How to perfectly tune your turkey calls for spring


Alan Davy


With this call, it’s the friction between the rough surface of the pot and the tip of the striker peg that creates the realistic-sounding turkey vocals. It’s the simplest call to maintain, but it needs touching up more frequently.



Avoid grime and moisture, especially since the rough calling surface acts as a dirt magnet. Avoid touching both it and the peg tip. Keep everything in a clean pouch—not the one with the peanut butter sandwich. If the pot gets contaminated with grime or oil from your hands, wipe it clean with rubbing alcohol on a clean cloth or cotton swab. The alcohol will dry quickly and leave no residue.

To clean the peg, place a plastic scrub pad in the palm of your hand and rotate the tip of the striker on it using light pressure. Keep the peg straight up, perpendicular to the pad. You don’t want to change the shape of the tip, just remove any accumulated grime.



In order to create friction with the peg, the surface of the pot needs to be roughened up, or conditioned, whether it’s old-fashioned slate or ultra-modern ceramic, crystal, glass or metal. To get the job done, the manufacturer will provide or recommend an appropriate abrasive pad or tool that won’t grind away too much of the surface and shorten the lifespan of the call.

A pot can become unconditioned by sliding around and rubbing on things in your pocket as you walk. To avoid this, keep the pot in its own snug pocket. Even still, the surface may need a quick touch-up to ensure it’s in top calling form.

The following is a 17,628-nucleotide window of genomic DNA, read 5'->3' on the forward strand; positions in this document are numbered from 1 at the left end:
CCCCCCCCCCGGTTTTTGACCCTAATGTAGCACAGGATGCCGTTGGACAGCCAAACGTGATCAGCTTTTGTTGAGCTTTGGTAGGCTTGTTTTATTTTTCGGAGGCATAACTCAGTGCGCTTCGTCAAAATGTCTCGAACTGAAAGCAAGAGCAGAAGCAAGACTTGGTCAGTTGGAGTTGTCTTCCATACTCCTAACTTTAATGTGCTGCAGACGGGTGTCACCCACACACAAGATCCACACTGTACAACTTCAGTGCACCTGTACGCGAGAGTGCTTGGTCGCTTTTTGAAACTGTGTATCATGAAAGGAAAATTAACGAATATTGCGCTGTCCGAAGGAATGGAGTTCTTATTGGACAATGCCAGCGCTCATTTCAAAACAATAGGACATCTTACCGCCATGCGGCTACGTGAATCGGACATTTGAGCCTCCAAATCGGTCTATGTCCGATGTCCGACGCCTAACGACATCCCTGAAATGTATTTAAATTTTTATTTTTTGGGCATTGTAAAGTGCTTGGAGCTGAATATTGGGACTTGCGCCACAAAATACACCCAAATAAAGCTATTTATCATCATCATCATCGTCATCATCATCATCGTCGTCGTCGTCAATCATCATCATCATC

When conditioning the surface, sand back and forth horizontally across the call, holding it in the same position as when you call. This way, you’ll know exactly what sound it will make every time you put the peg to the pot because the grooves will always run the same way. And since you typically pull the peg towards yourself, you’ll be running the striker across the horizontal grooves, which makes the best sound with the least pressure and effort.

Pots can also be conditioned by sanding with a circular motion, but the consistency drops a little and you’ll have to have to know the sweet spot on your call and hit it right every time. Deciding between circular or horizontal sanding matters less on fine-grained slate calls than on glass, crystal or metal calls, which need a rougher surface.

After sanding, it’s important to remove the loose dust or it will fill in the pores of the striker tip and the grooves on the pot surface, reducing friction. Turn the call upside down and tap the rim on something hard if you’re not hunting. If you’re in the field and can’t make noise, gently blow off the dust, being careful not to leave saliva behind.